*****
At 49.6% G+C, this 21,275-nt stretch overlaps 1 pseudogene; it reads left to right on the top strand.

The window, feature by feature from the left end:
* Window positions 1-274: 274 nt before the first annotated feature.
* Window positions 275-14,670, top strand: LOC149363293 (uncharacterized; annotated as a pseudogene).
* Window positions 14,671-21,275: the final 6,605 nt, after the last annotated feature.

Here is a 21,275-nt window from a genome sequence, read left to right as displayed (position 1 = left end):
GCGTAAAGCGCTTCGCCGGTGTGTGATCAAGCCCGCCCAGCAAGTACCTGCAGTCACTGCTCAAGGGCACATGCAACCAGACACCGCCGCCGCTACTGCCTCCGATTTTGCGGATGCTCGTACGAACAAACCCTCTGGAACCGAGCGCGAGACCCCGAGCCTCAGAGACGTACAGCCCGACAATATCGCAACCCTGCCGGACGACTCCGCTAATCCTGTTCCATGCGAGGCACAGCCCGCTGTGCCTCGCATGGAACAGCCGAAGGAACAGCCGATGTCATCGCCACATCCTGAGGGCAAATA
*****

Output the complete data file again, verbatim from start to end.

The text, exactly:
At 49.6% G+C, this 21,275-nt stretch overlaps 1 pseudogene; it reads left to right on the top strand.

The window, feature by feature from the left end:
* Window positions 1-274: 274 nt before the first annotated feature.
* Window positions 275-14,670, top strand: LOC149363293 (uncharacterized; annotated as a pseudogene).
* Window positions 14,671-21,275: the final 6,605 nt, after the last annotated feature.

Here is a 21,275-nt window from a genome sequence, read left to right as displayed (position 1 = left end):
GCGTAAAGCGCTTCGCCGGTGTGTGATCAAGCCCGCCCAGCAAGTACCTGCAGTCACTGCTCAAGGGCACATGCAACCAGACACCGCCGCCGCTACTGCCTCCGATTTTGCGGATGCTCGTACGAACAAACCCTCTGGAACCGAGCGCGAGACCCCGAGCCTCAGAGACGTACAGCCCGACAATATCGCAACCCTGCCGGACGACTCCGCTAATCCTGTTCCATGCGAGGCACAGCCCGCTGTGCCTCGCATGGAACAGCCGAAGGAACAGCCGATGTCATCGCCACATCCTGAGGGCAAATA